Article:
Melted, warped, bubbled: Homeowners stuck with damaged siding
Posted May 14, 2018 12:38 p.m. EDT
Updated July 13, 2018 11:16 a.m. EDT
Wake Forest, N.C. — The siding on her home is melted, warped and bubbled.
"What do you say when your house is melting right in front of your eyes," asked Stephanie McEwen.
The issue she's battling is in neighborhoods all over the state and country. It's a problem WRAL's 5 On Your Side has reported on for years.
Energy efficient windows, called Low-E windows that reflect the sun's heat. They're good for the environment and your power bill, but it some cases, bad for the outside of the home.
The intense reflections from the windows are causing problems for homeowners.
For Stephanie McEwen, they've melted siding on her townhome at Shearon Farms in Wake Forest. The damage is so severe, siding is pulling away from the framing.
"Our neighbor...said what in the world happened to your house..." she said.
It's the second time in a year it's happened, and McEwen's home is NOT the only one with damage.
The reflections show up in the form of an X.
When 5 On Your Side's Monica Laliberte was there, the temperature measured as high as 180 degrees.
"I had passed my hand past it, and it actually burnt me, it scared me," McEwen said.
The reflection is strongest from south facing windows in late fall, winter and early spring. That's when the sun is at a low angle.
The intense reflections have also melted hard plastic on vehicles, and the most serious fallout -- they've started fires.
As a result of our 5 On Your Side's investigation, State Building Code changed to allow builders to swap out problem windows.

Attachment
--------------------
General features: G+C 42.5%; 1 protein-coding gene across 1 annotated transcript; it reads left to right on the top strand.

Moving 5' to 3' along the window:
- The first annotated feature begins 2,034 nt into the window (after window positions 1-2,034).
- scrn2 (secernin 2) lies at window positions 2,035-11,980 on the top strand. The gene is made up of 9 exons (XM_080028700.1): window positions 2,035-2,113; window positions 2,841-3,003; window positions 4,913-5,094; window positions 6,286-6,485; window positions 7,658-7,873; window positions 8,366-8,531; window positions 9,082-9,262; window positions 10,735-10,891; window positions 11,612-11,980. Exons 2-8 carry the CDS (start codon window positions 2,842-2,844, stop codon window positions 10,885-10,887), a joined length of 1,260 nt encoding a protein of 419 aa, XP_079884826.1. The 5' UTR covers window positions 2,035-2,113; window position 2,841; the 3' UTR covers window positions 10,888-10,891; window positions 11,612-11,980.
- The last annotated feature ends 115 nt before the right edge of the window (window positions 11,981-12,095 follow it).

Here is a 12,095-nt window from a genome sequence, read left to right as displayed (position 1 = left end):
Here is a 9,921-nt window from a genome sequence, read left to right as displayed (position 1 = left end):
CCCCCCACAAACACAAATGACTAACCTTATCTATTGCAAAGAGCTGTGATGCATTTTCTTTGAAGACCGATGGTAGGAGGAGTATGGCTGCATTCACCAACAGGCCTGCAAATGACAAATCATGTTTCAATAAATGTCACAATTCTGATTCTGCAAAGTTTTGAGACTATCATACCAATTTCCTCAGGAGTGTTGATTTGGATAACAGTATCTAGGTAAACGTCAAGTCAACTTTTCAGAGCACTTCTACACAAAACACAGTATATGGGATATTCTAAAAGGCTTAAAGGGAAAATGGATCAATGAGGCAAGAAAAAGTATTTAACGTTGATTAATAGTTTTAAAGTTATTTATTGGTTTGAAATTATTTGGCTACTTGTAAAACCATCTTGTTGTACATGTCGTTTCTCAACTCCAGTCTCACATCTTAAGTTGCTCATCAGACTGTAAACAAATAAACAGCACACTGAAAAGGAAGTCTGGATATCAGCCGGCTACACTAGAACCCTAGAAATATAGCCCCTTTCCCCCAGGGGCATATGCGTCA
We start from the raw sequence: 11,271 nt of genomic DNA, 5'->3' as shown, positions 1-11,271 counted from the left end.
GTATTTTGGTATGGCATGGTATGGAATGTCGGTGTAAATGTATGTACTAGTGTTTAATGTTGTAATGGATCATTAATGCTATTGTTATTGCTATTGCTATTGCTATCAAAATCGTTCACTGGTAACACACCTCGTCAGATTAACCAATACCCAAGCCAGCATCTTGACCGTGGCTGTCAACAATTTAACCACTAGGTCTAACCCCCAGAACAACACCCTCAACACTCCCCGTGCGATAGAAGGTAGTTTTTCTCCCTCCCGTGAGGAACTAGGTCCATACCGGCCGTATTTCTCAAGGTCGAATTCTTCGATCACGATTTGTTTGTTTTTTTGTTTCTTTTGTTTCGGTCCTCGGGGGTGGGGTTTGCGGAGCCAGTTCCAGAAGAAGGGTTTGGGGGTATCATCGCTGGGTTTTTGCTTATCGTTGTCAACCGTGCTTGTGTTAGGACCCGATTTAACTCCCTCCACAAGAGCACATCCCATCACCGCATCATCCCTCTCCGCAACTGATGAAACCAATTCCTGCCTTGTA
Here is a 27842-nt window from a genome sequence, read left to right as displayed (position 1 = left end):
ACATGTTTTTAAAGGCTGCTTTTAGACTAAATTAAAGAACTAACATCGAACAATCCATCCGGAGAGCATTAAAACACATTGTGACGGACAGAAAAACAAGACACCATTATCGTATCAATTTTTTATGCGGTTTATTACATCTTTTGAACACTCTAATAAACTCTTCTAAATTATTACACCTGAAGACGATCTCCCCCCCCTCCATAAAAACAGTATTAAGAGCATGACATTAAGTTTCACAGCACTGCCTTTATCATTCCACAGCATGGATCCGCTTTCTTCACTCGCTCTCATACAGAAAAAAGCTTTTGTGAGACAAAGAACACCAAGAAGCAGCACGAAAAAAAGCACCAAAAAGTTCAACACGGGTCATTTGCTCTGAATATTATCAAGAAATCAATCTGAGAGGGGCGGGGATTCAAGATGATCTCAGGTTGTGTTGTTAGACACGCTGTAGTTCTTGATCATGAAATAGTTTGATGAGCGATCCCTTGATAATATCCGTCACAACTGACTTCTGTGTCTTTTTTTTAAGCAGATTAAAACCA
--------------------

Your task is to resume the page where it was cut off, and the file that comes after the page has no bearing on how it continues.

That hasn't happened in Stephanie McEwen's neighborhood. She wants a permanent fix.
Last fall, her HOA paid to replace the first round of melted siding on her home. They also paid to have a mirror-like film installed on the windows of the neighboring townhome.
McEwen says the coating actually made the reflections worse.
"Now it's a horrifically awful problem," she said. "Within just a few months, it's just everywhere."
The HOA has since installed white plastic on two windows that seemed to reflect the most, and now calls the damage "...a construction defect." The association told McEwen to contact her builder about getting repairs.
"The HOA is pointing to the builder, the builder's saying it's not us," said McEwen. "When I call window and siding companies, sometimes they say, `Oh we don't know about that' or they'll say `Hmmm, we'll have somebody call you back' and I don't get calls back."
The finger pointing now has the HOA and the builder in a legal battle.
The neighbor even contacted her extended warranty company.
She was told the windows are not a major structural defect, and therefore the damage is not covered.
Fixing the siding at McEwen's home would be a huge expense.
"I'm a little petrified over that," she said. "I would hope that people would step up and do the right thing. Something could not just melt, but catch on fire."